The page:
Successful ISCO Remediation of Free Phase Liquid Petroleum Hydrocarbons (FP-LPH)

Updated: Jul 30, 2019

DeepEarth Technologies Inc. (DTI) has historically enjoyed high-level success at eliminating FP-LPH (LNAPL) by the application of its patented Cool-Ox® technology. While the chemical reactions of the process are straightforward, a visual portrayal of how the actual oxidation reactions proceed in-situ, are quite revealing. While the old phrase, “it’s dark down there,” has shrouded much of in-situ remedial work in mystery, DTI is pleased to announce that we have illuminated the LNAPL oxidative mechanism underpinning the in-situ destruction of these fuel hydrocarbons.


To emulate in-situ conditions found at many LNAPL sites where a layer of product is present on the surface of groundwater, a glass demonstration vessel was prepared by first, adding approximately two (2) inches of field run soils. Water was then added to completely immerse the soils and provide an excess of approximately one half (½) inch to provide a viewing interface. Approximately one-fourth (¼) inch of LNAPL (consisting of preblended 75% GRO with 25% DRO), was carefully added to the surface of the water. Field application strength Cool-Ox® was then carefully injected into the bottom of the soil column. Since the process does not require activation, the reaction began within a minute after the application of the reagent.

Reaction Vessel

Please consult the video below to track visual progression of the reaction.



Note that the reaction is quite vigorous by the production of carbon dioxide exiting the reaction zone. In-Situ, where the LNAPL is interbedded with the soil matrix, the production of carbon dioxide aids in the mixing of the Cool-Ox® reagent with the impacted soil fraction. This “scrubbing” action increases contact between the LNAPL and the reagent thus, further promoting conversion of the LNAPL to carbon dioxide and/or oxygenated byproducts.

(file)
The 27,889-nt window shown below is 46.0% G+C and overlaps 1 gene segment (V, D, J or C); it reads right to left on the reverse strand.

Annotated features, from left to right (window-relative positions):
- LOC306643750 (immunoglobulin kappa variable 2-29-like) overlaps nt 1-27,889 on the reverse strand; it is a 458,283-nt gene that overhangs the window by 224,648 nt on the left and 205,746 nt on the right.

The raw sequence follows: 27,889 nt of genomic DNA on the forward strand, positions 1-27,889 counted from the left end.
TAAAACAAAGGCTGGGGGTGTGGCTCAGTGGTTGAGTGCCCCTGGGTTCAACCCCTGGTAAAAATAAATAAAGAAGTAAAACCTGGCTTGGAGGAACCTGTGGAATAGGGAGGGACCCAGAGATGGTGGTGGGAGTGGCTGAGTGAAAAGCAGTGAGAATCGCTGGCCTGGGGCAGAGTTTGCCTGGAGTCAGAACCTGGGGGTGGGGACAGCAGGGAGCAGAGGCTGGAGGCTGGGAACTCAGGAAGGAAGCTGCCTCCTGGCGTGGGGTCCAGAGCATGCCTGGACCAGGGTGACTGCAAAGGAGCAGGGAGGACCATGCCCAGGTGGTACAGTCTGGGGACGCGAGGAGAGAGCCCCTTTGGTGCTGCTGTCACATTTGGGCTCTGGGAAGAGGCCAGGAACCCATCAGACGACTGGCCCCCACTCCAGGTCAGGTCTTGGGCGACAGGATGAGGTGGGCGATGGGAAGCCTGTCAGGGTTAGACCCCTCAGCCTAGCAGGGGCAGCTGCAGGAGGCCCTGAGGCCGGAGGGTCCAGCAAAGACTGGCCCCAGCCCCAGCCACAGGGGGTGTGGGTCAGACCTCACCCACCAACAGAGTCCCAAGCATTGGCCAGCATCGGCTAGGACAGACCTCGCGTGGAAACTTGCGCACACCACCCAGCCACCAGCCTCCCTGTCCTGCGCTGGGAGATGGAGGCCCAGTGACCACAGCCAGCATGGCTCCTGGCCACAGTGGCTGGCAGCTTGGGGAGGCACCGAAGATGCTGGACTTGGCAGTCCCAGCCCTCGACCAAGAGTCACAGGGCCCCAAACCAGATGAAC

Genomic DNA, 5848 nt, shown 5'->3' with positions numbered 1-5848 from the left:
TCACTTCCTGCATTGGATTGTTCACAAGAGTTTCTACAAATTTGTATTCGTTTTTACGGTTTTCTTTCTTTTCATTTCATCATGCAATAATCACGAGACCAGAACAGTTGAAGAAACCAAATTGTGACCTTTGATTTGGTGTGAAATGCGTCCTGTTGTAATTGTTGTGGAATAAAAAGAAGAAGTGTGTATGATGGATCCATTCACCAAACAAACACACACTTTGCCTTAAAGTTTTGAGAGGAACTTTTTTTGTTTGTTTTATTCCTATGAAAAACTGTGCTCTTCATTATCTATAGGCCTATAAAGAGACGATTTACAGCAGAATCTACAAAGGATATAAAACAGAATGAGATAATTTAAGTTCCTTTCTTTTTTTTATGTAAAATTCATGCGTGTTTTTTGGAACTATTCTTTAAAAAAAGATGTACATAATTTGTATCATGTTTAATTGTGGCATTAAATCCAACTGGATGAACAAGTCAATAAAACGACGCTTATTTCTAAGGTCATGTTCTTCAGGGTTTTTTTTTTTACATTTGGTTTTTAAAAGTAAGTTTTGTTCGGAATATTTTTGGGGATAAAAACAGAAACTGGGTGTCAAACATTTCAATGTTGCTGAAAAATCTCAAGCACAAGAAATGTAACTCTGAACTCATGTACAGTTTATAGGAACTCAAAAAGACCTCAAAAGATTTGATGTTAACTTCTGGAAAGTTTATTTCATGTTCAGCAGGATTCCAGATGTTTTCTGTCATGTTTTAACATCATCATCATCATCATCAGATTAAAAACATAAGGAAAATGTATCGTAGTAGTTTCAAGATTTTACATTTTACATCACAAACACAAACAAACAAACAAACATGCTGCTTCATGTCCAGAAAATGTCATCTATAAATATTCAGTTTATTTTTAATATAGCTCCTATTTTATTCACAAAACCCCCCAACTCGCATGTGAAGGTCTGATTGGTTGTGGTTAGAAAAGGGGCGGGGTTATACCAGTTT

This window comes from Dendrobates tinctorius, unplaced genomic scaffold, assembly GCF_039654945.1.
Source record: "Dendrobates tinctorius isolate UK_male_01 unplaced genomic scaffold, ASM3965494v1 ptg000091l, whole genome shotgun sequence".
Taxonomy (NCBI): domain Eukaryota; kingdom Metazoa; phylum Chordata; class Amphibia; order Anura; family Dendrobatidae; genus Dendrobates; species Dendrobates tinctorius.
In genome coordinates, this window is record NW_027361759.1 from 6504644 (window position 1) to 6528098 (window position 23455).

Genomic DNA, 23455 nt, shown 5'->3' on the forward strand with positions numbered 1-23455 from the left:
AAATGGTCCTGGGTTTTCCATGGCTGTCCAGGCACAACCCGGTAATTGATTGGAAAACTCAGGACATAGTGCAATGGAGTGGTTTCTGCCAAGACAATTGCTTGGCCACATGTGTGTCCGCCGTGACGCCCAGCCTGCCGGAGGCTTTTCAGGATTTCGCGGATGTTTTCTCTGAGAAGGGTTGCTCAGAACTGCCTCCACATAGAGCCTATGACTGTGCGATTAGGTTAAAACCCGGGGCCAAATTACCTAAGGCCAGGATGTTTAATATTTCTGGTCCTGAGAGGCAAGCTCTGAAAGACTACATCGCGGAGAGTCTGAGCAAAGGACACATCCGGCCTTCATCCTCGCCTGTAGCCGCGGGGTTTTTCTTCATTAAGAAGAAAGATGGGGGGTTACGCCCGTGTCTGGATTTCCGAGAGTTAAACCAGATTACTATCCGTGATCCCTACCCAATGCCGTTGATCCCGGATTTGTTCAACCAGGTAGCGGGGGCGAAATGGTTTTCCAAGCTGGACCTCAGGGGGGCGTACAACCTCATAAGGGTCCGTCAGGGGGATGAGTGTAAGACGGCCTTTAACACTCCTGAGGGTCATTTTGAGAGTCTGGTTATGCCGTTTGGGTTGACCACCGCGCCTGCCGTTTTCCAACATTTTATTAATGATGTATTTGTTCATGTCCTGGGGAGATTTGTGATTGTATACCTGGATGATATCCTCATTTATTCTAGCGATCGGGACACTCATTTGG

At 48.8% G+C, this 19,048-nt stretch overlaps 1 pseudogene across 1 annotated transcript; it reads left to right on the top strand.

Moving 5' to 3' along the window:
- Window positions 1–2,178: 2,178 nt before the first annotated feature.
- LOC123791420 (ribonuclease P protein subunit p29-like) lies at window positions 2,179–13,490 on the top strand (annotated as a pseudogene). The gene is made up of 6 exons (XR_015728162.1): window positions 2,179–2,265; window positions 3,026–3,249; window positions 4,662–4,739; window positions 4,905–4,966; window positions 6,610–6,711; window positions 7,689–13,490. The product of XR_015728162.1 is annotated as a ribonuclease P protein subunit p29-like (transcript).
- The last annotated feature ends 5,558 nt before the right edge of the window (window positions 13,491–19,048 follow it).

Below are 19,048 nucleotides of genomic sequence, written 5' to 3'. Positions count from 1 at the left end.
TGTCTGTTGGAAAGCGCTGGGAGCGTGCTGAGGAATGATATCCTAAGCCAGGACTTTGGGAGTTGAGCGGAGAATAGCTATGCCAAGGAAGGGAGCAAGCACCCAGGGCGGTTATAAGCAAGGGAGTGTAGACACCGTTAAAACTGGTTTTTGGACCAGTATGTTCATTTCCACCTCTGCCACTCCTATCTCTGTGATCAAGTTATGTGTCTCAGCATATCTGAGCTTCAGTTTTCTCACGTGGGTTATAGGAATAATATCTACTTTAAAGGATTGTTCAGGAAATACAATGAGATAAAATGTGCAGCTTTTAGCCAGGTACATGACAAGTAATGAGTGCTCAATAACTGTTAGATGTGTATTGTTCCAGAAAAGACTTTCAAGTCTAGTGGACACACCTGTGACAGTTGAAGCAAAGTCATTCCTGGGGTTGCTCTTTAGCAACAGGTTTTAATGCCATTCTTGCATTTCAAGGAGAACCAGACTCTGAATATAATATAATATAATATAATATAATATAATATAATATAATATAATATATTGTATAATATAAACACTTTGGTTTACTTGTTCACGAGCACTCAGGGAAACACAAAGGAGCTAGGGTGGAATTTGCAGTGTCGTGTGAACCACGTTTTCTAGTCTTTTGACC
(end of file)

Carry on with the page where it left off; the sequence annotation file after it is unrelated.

In very tight soils or bedrock, production of carbon dioxide aids in transporting the reagent to areas of lower pressure that may be inaccessible to direct application. It should also be noted that the foam artifact, located at the top of the reaction media, is also transported up through the injection portals signaling (at the surface), that a significant source area has been located in the subsurface at the soil/groundwater interface. This demonstration was conducted on a Friday, and the vessel was allowed to remain untouched over the weekend. On Monday morning, it was found that only a scum remained at the top of the water phase. It should be understood that this exercise was meant only to demonstrate the efficacy of Cool-Ox® technology to remediate LNAPL. Stoichiometric dosages to balance ratios of reagent to contaminant demands were not a part of this demonstration.


Analysis of the reacted moiety in the demonstration vessel verified that a significant mass of the LNAPL have been converted to several oxidation byproducts as well as carbon dioxide gas. These byproducts include hydroxylated hydrocarbons such as alcohols and fatty acids, all of which are mild, non-toxic and very biodegradable.


It should be noted that the objective of this study was to demonstrate the efficacy of the oxidant to convert LNAPL to safe non-toxic products and in so doing, reduce the concentrations of LNAPL as well as dissolved phase contaminants to acceptable target concentrations.

Results:




DeepEarth Technologies, Inc.

8201 W. 183rd St., Suite C

Tinley Park, IL 60487

(877) 266-5691

tech@cool-ox.com

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